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the toilet boxes of gold, very handsome. The Reading Closet, a beautiful little chamber, is hung with painted satin; on the other side of the dressing-room is a bird-closet, in which are many cages of singing birds. This suite is terminated by a bedchamber, 25 feet square.
But the principal beauties of Wentworth Castle may be found in its highly ornamented grounds, on every side disposed with the utmost taste. The water and woods adjoining are formed by a masterly hand. The first extends through the Park in a meandering course, and wherever it is viewed, the terminations are no where seen, having the effect of a very beautiful river. Groves of oak. fill up the curves of the stream, and give it a most picturesque appearance ; here they are seen in thick masses at the water's edge, there breaking away to a. few scattered trees.
Winding up the hill among the plantations and woods, the summit is crowned by a light Chinese temple, at the end of a lawn thickly encompassed with evergreens. The next object is a statue of Ceres, in a retired spot, terminating an arcade through which the distant prospect appears with beautiful effect.
From the platform of grass within the castle walls, over the battlements, is a surprising prospect on every side ; the centre of this court is adorned with a statue of Thomas, Earl of Strafford, who built the house.
At the bottom of the Park is a Menagerie well stocked with pheasants, &c. It is adorned with a Shrubbery of a different character from that near the House, from which a distant prospect is beheld. This plantation is cool, shady, sequestered, and spread over two fine slopes, enclosing a long winding dale, exquisitely beautiful; at the upper end is a Gothic Temple, over a little grot, which forms an arch; the temple is a light airy building, judiciously disposed; behind it is water, surrounded by hanging woods, and an island prettily planted; from the seat of the river god, the view into the Park is fine and much admired.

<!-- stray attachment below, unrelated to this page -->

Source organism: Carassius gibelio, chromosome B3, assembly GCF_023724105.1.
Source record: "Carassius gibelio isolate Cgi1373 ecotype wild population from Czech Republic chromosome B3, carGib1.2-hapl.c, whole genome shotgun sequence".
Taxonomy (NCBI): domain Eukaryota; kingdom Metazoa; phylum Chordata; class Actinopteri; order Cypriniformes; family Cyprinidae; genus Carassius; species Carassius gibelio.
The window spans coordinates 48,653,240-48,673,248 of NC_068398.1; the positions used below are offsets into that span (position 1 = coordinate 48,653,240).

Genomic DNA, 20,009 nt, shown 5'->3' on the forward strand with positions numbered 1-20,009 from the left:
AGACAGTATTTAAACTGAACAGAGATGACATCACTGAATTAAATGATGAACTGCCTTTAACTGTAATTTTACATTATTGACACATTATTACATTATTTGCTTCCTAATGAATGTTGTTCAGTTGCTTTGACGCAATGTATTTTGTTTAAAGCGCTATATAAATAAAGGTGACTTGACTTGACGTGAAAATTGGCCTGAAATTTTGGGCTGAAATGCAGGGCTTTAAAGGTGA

Wentworth Castle is situated at the distance of two miles and a half south of Barnesley.
rent This P 2008
List of the principal Pictures at Ucientworth Castle.
Portrait of Thomas, Earl of Strafford, on Horseback.
THE DRAWING ROOM.
Abraham's Offering to Rebecca ...... Paulo Mattei.
THE DINING ROOM.
Lord Strafford and his Secretary ..... Vandyck.
Portrait of Lady Eleanor Brandon . . . . . Lucas de la Heere. The Duchess of Wirtemberg. ...... Vanderhelst.
THE DRESSING ROOM.
Portrait of Sir Philip Sydney ..... Vanderhelst. The Death of Dido . . . . . . . . . Carlo Maratti. Diana . . . . . . . . . . . . . . Carlo Maratti, The Flight into Ægypt . .......Albano.
The Woman taken in Adultery. . . . . . Rembrandt. The Marriage of St. Catherine ...'. . Carlo Maratti. The Bloody Issue cured......... Carlo Maratti. Lucretia . . . . . . . . . . . . . Vandyck. Cleopatra . . . . . . . . . . . .
Murillo. Charles I. in the Isle of Wight .... Vandyck. Charles I. and his Queen . . .
: . Vandyck.
Portrait of a Canon of Strasburg .... Fratel.
. . Nicholas Poussin.
There are also Portraits of
Charles XII. of Sweden.
Cannon Hall, Yorkshire ;
THE SEAT OP
WALTER SPENCER STANHOPE, ESQ.
CANNON Hall is situate to the North-west of Barnsley, in the West Riding of the County of York, in a country of fine and commanding outline, embellished by rich cultivation and luxuriant woods.
It is surrounded by a Park and ferme ornée of about three hundred acres. The Deer-Park, which consists of about one-half, is very pleasantly varied, shaded by fine old timber; while an extensive piece of water, formed from a branch of the River Dearne, flowing at the foot of two sloping hills, gives light and spirit to the composition.
The House, which does not boast of much architectural ornament, is convenient and suited to the accommodation of a numerous family. The principal apartments are upon the ground floor, and consist of a well-proportioned Hall, Library, Drawing-room, Anti-room, Dining and Billiard Room; the five last opening en suite, have a southern aspect.
The Library contains a very valuable collection of books, made principally by the late John Spencer, Esq. It contains, likewise, a great curiosity, in the bow of Little John, the famous outlaw, and companion of Robin Hood. It was brought many years ago from Hathersage, in Derbyshire, an old seat of the Ashtons, but later, in the possession of the Spencers, where Little John was buried. The bow, which is of yew, and of great weight, measures yet, though both ends, where the horns were attached, are broken off, six feet, seven inches long, which corresponds with the tradition, that Little John was a man of great stature, and called “ Little” ironically, a tradition confirmed by the great size of some of the bones found in his grave, when opened about forty years ago, the thigh-bone whereof was said to measure twenty-eight inches and a half, and is now in the possession of Sir G. Strickland, of Boynton.
On the left of the House is the Pleasure Ground, a very beautiful piece of ground, ornamented by fine evergreens and shrubs, and boasting some singularly fine forest trees.
Cannon Hall was, for many years, in the possession of the Bosvilles of New Hall, who had great estates in these parts. It is mentioned, in an old manuscript relating to the feuds of the families of Elland and Beaumont, which took place